In addition to Riyadh, Jerusalem and Bethlehem, Kerry will make stops in Jordan, the United Arab Emirates, Algeria and Morocco.

(Writing by Lesley Wroughton and Yara Bayoumy; Editing by David Stamp and Will Waterman)

FILED UNDER:
We welcome comments that advance the story through relevant opinion, anecdotes, links and data. If you see a comment that you believe is irrelevant or inappropriate, you can flag it to our editors by using the report abuse links. Views expressed in the comments do not represent those of Reuters. For more information on our comment policy, see http://blogs.reuters.com/fulldisclosure/2010/09/27/toward-a-more-thoughtful-conversation-on-stories/
Comments (21)
s.c.n. wrote:
There is no doubt that the U.S and Israel had something to do with the military takeover. The people of egypt will have to keep on having election until they get it right in the eyes of the west.

Nov 03, 2013 5:51am EST  --  Report as abuse
Arnleif wrote:
-”Kerry sees indications Egypt moving towards democracy”.

Well ignoring the fact that the US supported military junta who ruled Egypt with an iron fist for 30 years is back in power. Further ignoring the obvious fact that ANY critical and opposition to military rule is dealt with in an extremely harsh and brutal manner. The little freedom of expression and freedom to organize gained a few years back in the first uprising, are gone.

It do not matter if it is labor unions or religious factions, any form of political organizing is labeled “Islamists”. In countries where Muslims are a majority it is “Islamists”, in other countries it is “radical populous movements”, or “communism”. Whatever suits the situation for the US to support a suppressive regime to serve US interests, which funny enough are proclaimed to be “democracy”.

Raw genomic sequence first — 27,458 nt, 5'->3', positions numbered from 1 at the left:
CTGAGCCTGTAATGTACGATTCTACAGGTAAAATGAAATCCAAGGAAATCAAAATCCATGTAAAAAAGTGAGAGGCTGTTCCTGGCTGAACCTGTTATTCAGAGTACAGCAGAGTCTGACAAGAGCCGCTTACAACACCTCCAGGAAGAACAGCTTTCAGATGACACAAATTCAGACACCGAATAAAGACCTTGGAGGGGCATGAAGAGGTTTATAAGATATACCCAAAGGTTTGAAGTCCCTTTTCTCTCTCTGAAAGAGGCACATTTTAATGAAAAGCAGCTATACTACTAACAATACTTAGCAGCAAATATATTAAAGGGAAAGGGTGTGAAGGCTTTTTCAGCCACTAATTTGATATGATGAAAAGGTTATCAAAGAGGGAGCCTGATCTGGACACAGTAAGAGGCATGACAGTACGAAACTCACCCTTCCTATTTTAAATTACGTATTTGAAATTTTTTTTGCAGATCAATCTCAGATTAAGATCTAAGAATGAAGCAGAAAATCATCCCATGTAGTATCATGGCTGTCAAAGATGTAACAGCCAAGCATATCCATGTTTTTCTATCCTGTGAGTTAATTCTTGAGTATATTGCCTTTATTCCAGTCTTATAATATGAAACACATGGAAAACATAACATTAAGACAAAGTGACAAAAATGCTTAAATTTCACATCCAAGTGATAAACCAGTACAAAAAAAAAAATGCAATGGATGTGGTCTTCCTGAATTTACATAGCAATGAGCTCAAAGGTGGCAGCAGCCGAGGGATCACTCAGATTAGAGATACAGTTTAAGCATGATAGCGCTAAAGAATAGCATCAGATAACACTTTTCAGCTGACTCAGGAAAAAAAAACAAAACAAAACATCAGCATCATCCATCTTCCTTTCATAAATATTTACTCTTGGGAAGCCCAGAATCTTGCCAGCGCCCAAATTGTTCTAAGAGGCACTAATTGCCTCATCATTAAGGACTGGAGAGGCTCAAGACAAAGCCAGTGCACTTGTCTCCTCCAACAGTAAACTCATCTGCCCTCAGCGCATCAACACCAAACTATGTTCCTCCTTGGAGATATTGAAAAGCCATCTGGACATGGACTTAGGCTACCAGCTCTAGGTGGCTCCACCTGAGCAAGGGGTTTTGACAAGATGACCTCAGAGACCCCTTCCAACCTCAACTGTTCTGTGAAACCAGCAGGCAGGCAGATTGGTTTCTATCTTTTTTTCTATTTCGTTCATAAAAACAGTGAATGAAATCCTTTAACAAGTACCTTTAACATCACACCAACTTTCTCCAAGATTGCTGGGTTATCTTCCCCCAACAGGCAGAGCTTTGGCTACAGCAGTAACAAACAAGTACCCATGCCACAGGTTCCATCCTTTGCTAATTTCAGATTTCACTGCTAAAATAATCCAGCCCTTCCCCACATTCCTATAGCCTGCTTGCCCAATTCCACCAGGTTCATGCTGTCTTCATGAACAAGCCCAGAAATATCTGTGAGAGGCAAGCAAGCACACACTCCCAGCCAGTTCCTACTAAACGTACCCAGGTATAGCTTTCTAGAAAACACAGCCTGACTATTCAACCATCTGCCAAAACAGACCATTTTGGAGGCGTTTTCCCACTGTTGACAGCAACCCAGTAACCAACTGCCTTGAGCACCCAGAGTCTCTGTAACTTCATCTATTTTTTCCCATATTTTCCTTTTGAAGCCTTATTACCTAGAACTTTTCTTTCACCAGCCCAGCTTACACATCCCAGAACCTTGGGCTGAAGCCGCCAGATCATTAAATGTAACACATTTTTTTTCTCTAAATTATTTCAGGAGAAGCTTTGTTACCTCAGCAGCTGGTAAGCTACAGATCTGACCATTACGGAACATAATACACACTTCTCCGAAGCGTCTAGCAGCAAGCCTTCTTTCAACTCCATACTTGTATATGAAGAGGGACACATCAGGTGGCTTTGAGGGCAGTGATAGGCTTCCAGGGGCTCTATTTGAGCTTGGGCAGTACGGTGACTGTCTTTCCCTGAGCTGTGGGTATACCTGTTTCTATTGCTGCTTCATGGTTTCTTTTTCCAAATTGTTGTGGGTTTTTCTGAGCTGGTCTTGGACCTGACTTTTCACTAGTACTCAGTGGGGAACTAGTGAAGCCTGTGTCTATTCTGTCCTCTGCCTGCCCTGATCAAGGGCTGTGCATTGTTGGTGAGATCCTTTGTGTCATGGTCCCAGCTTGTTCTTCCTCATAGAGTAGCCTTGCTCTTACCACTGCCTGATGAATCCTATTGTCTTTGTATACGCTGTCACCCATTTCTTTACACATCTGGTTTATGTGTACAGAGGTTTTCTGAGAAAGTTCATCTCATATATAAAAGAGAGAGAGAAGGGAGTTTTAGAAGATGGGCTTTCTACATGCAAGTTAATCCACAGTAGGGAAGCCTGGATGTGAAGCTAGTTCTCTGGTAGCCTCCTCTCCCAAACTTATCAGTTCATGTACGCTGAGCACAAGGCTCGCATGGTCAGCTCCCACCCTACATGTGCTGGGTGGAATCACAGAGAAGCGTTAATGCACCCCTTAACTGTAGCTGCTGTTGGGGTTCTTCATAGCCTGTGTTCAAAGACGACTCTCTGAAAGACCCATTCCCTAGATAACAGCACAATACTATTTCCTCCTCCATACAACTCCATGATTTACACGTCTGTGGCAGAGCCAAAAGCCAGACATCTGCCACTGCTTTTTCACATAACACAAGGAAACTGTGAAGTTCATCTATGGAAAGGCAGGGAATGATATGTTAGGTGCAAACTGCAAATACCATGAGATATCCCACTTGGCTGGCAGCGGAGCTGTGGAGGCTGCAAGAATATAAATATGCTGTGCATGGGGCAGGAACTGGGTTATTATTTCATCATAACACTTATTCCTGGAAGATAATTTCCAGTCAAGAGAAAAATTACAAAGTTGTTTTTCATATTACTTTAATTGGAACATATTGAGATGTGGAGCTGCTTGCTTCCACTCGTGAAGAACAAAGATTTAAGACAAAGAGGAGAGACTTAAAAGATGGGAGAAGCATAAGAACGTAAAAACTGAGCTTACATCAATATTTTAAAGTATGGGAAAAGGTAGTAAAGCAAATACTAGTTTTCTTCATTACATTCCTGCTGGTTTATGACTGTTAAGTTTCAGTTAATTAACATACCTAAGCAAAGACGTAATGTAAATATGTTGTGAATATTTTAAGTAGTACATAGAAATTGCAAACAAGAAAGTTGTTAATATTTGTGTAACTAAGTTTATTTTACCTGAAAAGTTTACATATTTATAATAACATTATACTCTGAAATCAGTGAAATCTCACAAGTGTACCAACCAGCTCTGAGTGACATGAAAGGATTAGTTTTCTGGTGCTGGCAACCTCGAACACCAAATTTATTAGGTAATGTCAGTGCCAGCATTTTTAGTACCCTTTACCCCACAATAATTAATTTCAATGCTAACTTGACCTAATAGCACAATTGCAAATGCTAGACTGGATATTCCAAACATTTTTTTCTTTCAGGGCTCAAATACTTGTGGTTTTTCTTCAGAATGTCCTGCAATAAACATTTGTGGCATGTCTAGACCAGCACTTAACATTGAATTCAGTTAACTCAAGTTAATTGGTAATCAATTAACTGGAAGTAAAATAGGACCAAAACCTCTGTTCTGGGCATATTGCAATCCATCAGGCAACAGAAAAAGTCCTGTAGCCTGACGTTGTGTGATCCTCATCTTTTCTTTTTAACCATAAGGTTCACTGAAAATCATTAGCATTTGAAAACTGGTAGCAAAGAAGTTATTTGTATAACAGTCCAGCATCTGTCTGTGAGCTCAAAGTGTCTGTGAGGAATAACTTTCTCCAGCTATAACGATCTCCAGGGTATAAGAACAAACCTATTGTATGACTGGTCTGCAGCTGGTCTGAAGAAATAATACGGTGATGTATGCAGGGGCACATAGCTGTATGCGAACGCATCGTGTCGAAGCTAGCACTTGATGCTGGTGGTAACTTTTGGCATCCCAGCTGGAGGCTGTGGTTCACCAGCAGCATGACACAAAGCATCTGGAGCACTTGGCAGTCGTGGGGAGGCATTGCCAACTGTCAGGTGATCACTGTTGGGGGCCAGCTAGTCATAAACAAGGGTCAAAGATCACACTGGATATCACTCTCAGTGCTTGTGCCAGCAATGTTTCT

Well I assume it would be too radical by any media to ask Kerry to provide specific evidence to back up such a statement. US government statements have zero value to many people, and US government only has itself to blame for that.

On the other hand, perhaps there is truism to Kerry`s statement. There are allot of people within the military regime in Egypt now warning that the continuous suppression of people in Egypt might lead to another uprising. So in that sense, Egypt might be moving towards democracy…..but I do not think that is what Kerry meant.

Nov 03, 2013 8:09am EST  --  Report as abuse
grusc64153 wrote:
“Kerry sees indications Egypt moving towards democracy” Well, I guess so! After having pulled the magic carpet out from under the Egyptian relationship and trying to dictate to them what they should do to earn our approval, the Egyptians started courting the Russians again. Betcha the lawn-jockey-in-chief didn’t see that comin’! Now it’s time for some serious CYA and hope to reverse what should have NEVER been put in motion to begin with. I believe it is too late; the vacillating administration in DC has proven – again and again – that if it will not protect its own ambassadorial staff (Benghazi) then agreements with other international “partners” are not worth the paper they’re written on in BLOOD!

Nov 03, 2013 8:39am EST  --  Report as abuse
This discussion is now closed. We welcome comments on our articles for a limited period after their publication.